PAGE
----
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As the debate over repealing the US ban on crude oil exports intensifies, it is worth remembering the United States was a major petroleum producer and exporter for much of the modern era .

Until around 1950, the United States accounted for more than half of world oil production and was a major exporter. But the trade balance in crude and refined fuels began to deteriorate in the late 1940s and 1950s and turned negative from 1953 onwards.

The problem was not a shortage of oil in the United States (domestic crude production peaked in 1970) but growing competition from the enormous fields being opened up across the Middle East in Iran, Iraq, Saudi Arabia, Kuwait, the Emirates and Libya. Middle East production was simply cheaper and the oil majors developed it in preference to US fields.

Huge amounts of US production capacity were shut-in across Texas and the other southwestern states to support prices while the small petroleum producers lobbied for voluntary and then mandatory controls on imports to protect their remaining market share.

The long period of low and falling real oil prices during the 1950s and 1960s linked to the opening of the giant Middle East and Soviet fields stimulated a massive increase in demand while curbing investment in capacity in the United States to replace depleting fields. By 1972 the last remaining spare capacity in Texas had disappeared, handing pricing power to OPEC, though the shift did not become apparent for another 18 months, when the Arab countries cut production and embargoed the United States in protest at its support for Israel in the 1973 war.

The impact on the US trade balance from a combination of stagnating domestic production, rising imports and sharply higher prices was devastating. The US deficit in crude and refined fuels soared from just $2.3 billion in 1970 and $7 billion in 1973 to $24 billion by 1975 and $75 billion in 1980. The trade gap narrowed to just $30 billion in 1986 following the collapse of oil prices and an increase in US crude output before beginning to deteriorate again more or less continuously until 2005.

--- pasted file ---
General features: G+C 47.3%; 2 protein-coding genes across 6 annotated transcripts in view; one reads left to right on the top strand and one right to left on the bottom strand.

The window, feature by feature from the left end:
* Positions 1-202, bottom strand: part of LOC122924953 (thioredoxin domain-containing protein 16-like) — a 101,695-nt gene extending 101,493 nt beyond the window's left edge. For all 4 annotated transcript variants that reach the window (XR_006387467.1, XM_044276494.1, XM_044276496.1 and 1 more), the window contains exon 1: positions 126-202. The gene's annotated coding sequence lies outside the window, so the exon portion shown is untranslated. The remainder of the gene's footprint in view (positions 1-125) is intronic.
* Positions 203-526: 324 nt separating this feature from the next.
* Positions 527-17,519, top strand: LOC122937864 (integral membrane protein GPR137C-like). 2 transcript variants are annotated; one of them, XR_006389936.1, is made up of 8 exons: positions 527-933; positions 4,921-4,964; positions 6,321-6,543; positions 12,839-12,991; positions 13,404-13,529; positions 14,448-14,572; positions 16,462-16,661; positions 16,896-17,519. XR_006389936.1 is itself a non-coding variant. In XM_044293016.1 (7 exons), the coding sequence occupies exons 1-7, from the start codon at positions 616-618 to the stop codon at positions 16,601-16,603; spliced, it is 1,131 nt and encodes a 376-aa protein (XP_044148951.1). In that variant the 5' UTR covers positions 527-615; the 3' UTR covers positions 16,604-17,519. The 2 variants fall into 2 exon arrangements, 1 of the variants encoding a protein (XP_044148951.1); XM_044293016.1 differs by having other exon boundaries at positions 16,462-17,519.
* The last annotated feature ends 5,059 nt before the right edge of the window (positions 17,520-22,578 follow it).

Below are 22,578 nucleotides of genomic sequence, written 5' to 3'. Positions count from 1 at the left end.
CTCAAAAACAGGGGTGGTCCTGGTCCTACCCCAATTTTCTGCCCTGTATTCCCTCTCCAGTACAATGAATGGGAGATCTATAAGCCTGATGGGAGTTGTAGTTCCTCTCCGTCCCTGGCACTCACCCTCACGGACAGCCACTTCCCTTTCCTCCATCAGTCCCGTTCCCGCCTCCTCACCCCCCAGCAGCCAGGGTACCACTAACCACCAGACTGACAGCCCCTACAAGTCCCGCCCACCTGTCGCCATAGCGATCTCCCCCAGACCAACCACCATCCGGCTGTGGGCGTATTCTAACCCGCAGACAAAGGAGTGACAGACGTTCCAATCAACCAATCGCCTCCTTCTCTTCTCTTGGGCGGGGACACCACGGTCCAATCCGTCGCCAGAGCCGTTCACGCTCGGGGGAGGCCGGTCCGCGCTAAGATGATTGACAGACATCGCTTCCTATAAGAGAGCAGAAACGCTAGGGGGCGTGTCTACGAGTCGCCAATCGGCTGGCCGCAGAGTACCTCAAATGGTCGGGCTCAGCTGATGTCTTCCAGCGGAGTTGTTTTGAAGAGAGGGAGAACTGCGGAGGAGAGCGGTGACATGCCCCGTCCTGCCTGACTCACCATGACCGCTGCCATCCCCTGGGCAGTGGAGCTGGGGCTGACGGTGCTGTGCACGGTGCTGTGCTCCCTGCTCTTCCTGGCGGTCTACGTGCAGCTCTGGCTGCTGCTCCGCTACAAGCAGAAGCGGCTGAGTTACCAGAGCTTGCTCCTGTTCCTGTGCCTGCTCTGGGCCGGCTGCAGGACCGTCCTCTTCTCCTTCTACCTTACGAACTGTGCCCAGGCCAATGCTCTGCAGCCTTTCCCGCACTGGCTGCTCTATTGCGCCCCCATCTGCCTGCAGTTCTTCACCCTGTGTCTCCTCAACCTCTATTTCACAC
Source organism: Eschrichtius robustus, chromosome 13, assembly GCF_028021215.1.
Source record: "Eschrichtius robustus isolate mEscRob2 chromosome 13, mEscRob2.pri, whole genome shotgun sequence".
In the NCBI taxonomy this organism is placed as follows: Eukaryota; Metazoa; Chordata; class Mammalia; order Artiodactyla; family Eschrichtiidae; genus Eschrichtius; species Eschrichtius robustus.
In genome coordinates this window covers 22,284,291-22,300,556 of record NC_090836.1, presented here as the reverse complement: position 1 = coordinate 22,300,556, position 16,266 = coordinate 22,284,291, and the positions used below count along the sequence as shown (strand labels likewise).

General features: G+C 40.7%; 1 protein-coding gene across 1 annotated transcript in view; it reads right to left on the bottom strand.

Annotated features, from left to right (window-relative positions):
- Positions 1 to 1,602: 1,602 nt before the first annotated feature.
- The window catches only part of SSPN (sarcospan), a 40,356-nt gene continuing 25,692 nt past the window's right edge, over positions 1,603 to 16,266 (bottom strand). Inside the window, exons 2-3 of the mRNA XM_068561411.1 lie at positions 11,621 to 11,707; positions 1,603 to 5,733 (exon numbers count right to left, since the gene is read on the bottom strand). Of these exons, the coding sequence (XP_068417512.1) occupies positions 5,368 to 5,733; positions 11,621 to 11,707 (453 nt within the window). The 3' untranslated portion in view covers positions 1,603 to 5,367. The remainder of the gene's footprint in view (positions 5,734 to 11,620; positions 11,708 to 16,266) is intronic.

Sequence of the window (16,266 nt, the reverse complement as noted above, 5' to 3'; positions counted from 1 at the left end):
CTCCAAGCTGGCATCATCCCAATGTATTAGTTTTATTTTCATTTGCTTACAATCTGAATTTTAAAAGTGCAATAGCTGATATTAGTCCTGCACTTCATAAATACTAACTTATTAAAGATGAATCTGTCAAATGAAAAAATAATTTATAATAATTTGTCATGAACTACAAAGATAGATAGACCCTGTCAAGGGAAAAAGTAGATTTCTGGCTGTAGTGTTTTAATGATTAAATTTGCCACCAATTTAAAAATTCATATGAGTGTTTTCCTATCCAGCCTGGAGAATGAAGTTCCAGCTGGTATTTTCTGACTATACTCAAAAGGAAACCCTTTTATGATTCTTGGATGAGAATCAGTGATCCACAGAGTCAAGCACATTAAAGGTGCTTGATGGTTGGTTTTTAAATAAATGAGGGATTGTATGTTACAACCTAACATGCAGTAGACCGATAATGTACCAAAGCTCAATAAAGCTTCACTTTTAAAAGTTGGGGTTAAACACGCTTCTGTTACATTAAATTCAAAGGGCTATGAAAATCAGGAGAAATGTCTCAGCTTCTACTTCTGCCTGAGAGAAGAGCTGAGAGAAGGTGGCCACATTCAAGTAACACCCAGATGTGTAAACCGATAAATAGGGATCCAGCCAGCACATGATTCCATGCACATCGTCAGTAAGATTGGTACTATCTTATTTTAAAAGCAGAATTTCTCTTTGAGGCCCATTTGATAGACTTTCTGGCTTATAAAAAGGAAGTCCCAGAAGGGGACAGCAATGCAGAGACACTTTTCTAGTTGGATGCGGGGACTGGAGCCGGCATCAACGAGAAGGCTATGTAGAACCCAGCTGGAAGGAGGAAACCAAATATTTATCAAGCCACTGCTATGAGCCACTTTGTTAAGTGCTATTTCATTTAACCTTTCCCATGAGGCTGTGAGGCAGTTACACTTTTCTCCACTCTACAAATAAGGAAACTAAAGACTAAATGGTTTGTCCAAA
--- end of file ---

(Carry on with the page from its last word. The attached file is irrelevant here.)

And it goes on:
Since 2005, the combination of reduced petroleum demand and the shale revolution has cut net imports of crude and fuels from 12.5 million barrels per day to just 5 million b/d in 2014.

In the 1950s and 1960s, it was the oil exporting countries which squeezed producers in Texas and the other states of the US. Now US producers are having the same impact in reverse thanks to the shale revolution.

From this brief history, it should be clear that the big shifts in oil prices and the direction of trade have been driven by discoveries (Pennsylvania in the 1860s, the southwestern United States from 1900 through the 1930s, California from the 1920s, Iran from 1908 and then the Arab countries from the 1930s through the 1950s) and improvements in technology (which make previously unrecoverable resources profitable for the first time).

There has never been a shortage of oil in the United States or globally at any point in the last 150 years -- it’s just a question of price, investment and technology. The history of the last 70 years has been shaped by shifts in market share between the US and Middle East producers. The shale boom is just the latest manifestation.

John Kemp
Senior Market Analyst

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